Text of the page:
A letter to my federal House of Reps ALP candidate about School Chaplains
I live in the marginal seat of La Trobe in Melbourne’s outer East, held by the Libs with a slim 0.5% majority. Naturally the candidates are campaigning hard, and here more than most, every vote truly counts.
Compelled to act after reading
- http://statereligionvic.posterous.com/letter-to-victoria-principals-association and
this-morning I penned the following email to my lower-house ALP candidate, Laura Smyth with whom I have communicated on other issues previously.
Hi again Laura,
I just want to express my extreme horror and disappointment at this absurd policy, itself a desperate attempt to salvage the Christian vote Ms Gillard bravely put on the line when she declared herself an atheist.
My wife is a teacher, and she too is appalled at the ALP’s continued endorsement of this Howard Government relic, pointing out the huge funding short-falls for teaching resources, current large class sizes and lack of qualified councillors. Where literacy and numeracy are apparently primary areas of concern, based on the NAPLAN results, what possible good can come from such an extravagant waste of public funds as this?
I can only hope that schools which decide to accept funding for a Chaplain can put them to good use as a reading-recovery resource or teacher’s aide for small-group activities to assist with the literacy and numeracy goals.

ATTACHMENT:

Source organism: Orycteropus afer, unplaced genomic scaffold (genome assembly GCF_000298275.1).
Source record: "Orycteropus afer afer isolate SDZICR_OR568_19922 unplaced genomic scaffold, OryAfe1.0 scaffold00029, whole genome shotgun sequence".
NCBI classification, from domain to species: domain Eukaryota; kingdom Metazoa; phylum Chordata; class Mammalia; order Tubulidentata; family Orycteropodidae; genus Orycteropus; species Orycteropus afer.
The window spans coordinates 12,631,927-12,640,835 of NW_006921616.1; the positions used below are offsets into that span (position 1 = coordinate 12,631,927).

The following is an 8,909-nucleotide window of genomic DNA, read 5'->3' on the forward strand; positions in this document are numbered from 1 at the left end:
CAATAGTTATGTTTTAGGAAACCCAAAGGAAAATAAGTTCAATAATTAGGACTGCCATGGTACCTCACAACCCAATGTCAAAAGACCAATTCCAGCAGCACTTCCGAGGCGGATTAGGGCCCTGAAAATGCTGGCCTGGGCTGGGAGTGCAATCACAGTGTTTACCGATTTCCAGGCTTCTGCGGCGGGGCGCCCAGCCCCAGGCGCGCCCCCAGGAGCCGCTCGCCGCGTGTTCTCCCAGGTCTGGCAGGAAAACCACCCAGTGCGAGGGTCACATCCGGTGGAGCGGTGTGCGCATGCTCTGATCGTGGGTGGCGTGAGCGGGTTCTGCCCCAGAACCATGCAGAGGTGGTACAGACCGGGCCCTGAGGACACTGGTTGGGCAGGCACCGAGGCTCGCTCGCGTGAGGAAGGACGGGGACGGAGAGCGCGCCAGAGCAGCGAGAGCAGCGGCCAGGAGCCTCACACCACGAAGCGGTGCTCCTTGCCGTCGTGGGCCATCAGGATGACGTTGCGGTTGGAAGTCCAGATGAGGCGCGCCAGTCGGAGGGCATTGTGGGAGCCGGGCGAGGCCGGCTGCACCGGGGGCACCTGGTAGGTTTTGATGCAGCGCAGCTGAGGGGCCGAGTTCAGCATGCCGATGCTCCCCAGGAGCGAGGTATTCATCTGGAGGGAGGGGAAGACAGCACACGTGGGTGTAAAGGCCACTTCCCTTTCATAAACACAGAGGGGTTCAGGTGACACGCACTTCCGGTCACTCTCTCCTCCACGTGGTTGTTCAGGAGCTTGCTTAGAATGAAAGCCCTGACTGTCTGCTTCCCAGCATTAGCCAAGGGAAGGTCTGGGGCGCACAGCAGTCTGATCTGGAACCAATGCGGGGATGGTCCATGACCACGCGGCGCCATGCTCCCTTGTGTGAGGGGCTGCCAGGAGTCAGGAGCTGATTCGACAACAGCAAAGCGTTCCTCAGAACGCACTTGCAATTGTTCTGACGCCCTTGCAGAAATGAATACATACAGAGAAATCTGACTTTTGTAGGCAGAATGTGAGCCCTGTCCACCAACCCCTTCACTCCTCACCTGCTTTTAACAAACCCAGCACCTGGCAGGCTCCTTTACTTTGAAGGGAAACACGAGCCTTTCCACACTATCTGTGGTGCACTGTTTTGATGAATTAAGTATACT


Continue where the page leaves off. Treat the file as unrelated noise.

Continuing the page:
I am sorry, I now have to reconsider my vote all over again – such a shame.
Having attended an Anglican private school in Melbourne, I have no issue with Chaplains per-se. The Chaplains at my school delivered part of the Religious Education program, which they did very well I felt, giving respectful, equal instruction time to all the mainstream faiths. But the thing is, my parents chose to send me to an Anglican school, knowing what was included in that deal. I chose to send my children to a state-funded Community school, free from religious affiliations, because I don’t believe children should be influenced in matters of faith by authority figures, especially at school where peer pressures can become involved. Given the aims of organisations such as the Scripture Union and the Access Ministries, who employ many of these school Chaplains, I find it implausible that they won’t be trying to ‘spread the good word’ to our unsuspecting kids, who deserve to form their own beliefs later in life, unfettered by indoctrination by biased instructors.
I’ve personally never had such difficulty in deciding how to cast my vote, with both major parties seemingly trying to out-strip each-other on ‘stupid’. Neither are doing anything productive on the environment, an issue looming so large it shall become the only issue for our children and grandchildren, neither recognise the rights of gays and lesbians to marry those they love, neither are prepared to invest in our country’s future by making education accessible to everyone, and both are throwing money around to appease minority interests. It seems no-matter what happens we’ll just have to wait another three years in hope that a true leader emerges.
I have but one vestige of hope – that the ‘winner’ has such a slim majority, the Greens end up with a clear deciding vote in the Senate to ensure sense and reason prevail.